The energy crisis that hits Europe and Switzerland, as well as the war in Ukraine, are the headlines in the Sunday press. There is also talk of infractions in the organic sector. Here is the main, unconfirmed information for Keystone-ATS:
Le Matin Dimanche: To deal with the energy crisis, the Zurich section of the PLR is launching a petition for the new hydropower projects selected by the Confederation to be implemented without delay, reveals Le Matin Dimanche. Bern has identified fifteen dam projects that could increase Switzerland’s hydroelectric production by more than 5%. Eventually, these facilities are expected to produce 2 terawatt hours (TWh) of additional power. “We ask that these fifteen projects be implemented immediately through the political channel,” PLR vice president Philippe Nantermod told the newspaper. According to him, implementation must be done through a federal law, which can be passed in ten months and which will pave the way for a possible referendum. “But we are not going to wait ten years and run the risk of going back to sailing or stopping the lifts”, launches the Valais national adviser.
NZZ am Sonntag: Switzerland must also participate in the voluntary reduction of its gas consumption by 15% between August 2022 and March 2023, a measure decided by the European Union (EU) this week, warns the German Ministry of Economy and Climate Protection in the NZZ I am Sonntag. If Germany experiences a critical gas situation, the Swiss regions supplied by it will also be affected, the ministry adds. These include the St. Gallen Rheintal and the canton of Graubünden, which buy their gas exclusively and directly from Germany. Swiss Energy Minister Simonetta Sommaruga said on Thursday that she was in favor of Swiss participation in the European gas-savings plan. Her department told NZZ am Sonntag that it was coordinating with the Federal Economics Department to implement voluntary measures to match those of the EU.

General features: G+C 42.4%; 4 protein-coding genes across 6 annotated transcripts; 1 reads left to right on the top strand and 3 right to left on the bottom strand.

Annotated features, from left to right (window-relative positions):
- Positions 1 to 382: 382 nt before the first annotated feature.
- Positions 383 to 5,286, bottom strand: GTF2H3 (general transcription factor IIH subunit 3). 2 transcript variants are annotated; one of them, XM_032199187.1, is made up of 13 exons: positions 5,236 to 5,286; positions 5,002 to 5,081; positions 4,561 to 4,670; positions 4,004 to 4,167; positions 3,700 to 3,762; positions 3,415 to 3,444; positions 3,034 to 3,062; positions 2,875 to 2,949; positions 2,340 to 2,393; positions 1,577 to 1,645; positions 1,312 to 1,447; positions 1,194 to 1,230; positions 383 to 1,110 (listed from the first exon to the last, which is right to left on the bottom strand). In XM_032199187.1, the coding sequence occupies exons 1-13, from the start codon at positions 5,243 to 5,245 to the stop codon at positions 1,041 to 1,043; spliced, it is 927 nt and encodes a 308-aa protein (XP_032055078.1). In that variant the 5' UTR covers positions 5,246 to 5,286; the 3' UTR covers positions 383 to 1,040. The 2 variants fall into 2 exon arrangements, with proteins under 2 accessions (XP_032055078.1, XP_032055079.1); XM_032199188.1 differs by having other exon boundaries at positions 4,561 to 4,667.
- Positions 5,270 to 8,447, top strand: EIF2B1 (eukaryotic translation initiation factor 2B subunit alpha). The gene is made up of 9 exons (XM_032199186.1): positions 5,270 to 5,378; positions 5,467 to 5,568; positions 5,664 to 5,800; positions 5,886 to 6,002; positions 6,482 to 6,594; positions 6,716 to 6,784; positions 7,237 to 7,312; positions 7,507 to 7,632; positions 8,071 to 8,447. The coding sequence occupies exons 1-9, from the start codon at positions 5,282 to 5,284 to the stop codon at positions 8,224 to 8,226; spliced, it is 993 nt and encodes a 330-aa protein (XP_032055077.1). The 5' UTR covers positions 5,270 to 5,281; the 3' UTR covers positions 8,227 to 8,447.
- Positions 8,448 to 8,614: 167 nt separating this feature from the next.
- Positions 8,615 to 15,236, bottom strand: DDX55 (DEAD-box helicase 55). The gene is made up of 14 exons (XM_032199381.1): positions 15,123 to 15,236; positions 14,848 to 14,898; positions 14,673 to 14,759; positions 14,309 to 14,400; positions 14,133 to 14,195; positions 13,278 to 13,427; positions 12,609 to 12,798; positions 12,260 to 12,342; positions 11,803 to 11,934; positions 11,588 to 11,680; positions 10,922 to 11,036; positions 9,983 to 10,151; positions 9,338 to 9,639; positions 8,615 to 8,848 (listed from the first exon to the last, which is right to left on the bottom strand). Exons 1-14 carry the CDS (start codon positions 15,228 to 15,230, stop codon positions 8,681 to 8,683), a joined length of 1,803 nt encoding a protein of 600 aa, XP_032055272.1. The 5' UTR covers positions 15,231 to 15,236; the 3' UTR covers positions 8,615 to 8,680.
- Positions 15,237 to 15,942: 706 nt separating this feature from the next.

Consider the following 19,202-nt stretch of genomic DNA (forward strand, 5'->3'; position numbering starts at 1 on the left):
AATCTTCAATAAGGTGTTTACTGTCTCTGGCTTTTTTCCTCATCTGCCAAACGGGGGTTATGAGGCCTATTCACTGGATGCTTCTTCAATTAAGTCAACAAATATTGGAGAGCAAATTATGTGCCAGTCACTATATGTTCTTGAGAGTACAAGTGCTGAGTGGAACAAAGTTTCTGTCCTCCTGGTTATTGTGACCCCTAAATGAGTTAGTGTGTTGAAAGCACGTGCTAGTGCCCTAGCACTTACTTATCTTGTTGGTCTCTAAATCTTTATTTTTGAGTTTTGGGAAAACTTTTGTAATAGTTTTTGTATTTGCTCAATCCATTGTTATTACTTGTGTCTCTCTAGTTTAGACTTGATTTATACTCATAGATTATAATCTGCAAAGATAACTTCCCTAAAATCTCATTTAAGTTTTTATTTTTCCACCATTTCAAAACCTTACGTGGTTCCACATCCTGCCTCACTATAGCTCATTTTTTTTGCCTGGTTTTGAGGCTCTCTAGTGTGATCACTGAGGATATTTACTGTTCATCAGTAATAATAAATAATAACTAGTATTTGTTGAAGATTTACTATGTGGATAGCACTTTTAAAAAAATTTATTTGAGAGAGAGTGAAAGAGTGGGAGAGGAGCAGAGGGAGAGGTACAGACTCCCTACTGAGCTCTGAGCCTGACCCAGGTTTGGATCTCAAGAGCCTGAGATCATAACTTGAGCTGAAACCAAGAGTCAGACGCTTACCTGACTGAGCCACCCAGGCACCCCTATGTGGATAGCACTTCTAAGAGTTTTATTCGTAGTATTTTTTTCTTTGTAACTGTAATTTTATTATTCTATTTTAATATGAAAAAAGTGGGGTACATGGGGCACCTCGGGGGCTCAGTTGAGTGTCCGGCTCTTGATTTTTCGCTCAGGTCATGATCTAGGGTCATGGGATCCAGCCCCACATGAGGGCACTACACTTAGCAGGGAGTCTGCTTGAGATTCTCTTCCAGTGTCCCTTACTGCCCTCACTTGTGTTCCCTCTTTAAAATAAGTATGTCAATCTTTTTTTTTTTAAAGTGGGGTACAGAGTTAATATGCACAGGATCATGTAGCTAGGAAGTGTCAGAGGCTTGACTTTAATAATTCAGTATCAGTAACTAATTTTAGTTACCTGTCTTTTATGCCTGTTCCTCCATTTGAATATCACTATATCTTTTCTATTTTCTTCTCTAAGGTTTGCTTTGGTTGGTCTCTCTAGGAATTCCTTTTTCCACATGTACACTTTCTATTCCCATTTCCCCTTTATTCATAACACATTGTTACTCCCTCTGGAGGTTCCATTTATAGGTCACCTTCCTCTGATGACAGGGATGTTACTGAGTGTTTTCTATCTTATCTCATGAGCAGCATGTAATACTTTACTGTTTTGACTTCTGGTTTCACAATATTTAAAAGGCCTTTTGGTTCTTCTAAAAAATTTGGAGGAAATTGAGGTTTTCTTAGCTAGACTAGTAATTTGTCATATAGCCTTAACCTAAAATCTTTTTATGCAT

SonntagsBlick: After several weeks of intense work to prevent gas shortages in Switzerland, the Federal Council still does not know how much gas reserves suppliers have managed to accumulate abroad, notes SonntagsBlick. “We do not have the desired data”, the Federal Department of Environment, Transport, Energy and Communication (DETEC) confirms to the newspaper. According to the spokesman for the Swiss Gas Industry Association (ASIG), Thomas Hegglin, gas suppliers have reached the target of accumulating fixed gas reserves between 75 and 100%. They are “on track to secure options for additional non-Russian gas deliveries by November,” he adds.